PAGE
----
The output of the wheel speed sensor depends on the rotation of the wheel and the concomitant rotation of the tone wheel. The output of the sensor also depends on the distance between the tone wheel teeth and the magnet and coil in the wheel speed sensor housing. The distance between the sensor and the wheel is conventionally known as the air gap. Movement of the axle, associated with the wheel, relative to its bearing causes the tone wheel to move relative to the wheel speed sensor. Such movement of the tone wheel causes undesirable changes within the wheel speed sensor output, and in some cases introduces error into wheel speed detection. When the wheel axle moves relative to its bearing, the gap is changed between the wheel and the sensor. Information regarding an air gap can be useful in determining whether the wheel speed sensor output is reliable or whether undesirable error has been introduced through the change in the air gap. Therefore, monitoring an air gap in an antilocking brake system provides useful information.
One system used for monitoring an air gap requires the wheel speed sensor peak to peak voltage to be recorded. A peak to peak voltage is then measured with a ruler from the recording and the air gap is calculated from this information and knowledge of the wheel speed sensor sensitivity. Another air gap detector includes an active integrator that converts the wheel speed sensor output signal to a constant amplitude signal. This A.C. voltage signal is then converted and calculations must be performed to actually measure an air gap. These systems are typically cumbersome and include time consuming procedures and introduce potential errors into air gap measurement.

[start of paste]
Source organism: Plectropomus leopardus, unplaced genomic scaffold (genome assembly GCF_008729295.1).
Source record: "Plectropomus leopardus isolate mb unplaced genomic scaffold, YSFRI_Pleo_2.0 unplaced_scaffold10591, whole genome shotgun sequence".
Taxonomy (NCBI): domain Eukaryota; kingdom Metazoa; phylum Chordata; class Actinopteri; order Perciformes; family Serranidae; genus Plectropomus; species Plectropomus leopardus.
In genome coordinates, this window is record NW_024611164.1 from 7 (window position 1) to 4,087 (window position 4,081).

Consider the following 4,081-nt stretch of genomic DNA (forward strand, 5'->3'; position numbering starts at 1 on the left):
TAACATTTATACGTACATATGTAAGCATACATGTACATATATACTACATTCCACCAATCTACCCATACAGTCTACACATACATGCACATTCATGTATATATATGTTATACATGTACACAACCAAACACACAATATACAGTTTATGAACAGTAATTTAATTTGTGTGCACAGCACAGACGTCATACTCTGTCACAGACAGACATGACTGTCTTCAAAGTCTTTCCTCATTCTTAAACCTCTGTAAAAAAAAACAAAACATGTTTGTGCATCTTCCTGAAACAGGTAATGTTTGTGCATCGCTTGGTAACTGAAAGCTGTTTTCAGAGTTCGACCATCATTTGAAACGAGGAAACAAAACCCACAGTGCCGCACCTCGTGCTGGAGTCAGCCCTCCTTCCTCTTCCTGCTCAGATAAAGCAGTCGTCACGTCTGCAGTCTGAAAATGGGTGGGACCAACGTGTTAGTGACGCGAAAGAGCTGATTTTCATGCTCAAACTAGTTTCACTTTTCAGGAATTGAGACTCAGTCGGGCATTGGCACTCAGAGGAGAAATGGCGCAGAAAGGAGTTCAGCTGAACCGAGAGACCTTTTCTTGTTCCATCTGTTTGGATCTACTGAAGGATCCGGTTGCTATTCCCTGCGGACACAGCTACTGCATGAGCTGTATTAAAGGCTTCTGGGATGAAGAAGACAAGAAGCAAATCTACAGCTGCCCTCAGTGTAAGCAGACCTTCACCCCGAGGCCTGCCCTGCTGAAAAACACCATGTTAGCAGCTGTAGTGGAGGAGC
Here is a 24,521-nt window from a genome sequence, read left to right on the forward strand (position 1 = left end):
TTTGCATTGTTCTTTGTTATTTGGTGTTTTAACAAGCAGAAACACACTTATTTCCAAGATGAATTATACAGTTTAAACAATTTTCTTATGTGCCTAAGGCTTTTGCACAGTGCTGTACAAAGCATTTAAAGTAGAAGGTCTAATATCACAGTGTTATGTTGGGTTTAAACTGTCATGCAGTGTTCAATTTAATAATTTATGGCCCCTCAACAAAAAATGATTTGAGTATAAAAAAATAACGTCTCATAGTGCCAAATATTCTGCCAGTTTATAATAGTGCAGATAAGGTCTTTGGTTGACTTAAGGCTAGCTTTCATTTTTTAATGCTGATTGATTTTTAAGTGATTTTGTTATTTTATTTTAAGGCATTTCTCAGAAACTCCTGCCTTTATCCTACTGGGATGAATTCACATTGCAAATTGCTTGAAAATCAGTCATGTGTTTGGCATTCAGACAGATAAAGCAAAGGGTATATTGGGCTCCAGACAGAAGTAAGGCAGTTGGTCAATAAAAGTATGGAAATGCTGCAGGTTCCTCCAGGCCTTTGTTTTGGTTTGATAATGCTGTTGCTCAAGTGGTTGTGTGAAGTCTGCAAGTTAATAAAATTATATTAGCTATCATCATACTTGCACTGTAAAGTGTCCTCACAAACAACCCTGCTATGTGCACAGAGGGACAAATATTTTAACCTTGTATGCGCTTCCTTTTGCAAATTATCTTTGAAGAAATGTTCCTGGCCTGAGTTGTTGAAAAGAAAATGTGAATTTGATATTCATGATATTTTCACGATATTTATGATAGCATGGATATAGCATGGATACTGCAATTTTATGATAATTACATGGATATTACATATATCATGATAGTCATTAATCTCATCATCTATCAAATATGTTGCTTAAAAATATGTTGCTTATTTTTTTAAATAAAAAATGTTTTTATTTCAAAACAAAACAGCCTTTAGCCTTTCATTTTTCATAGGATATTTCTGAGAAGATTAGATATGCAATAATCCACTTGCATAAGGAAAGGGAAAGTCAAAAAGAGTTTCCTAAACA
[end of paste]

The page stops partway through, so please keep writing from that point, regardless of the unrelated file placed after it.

This invention avoids the cumbersome apparatus and procedures required in using the conventional devices described above. Further, this invention seeks to provide an air gap signal that is directly proportional to the air gap within an antilocking brake system wheel assembly which may be caused by relatively rough road conditions, for example.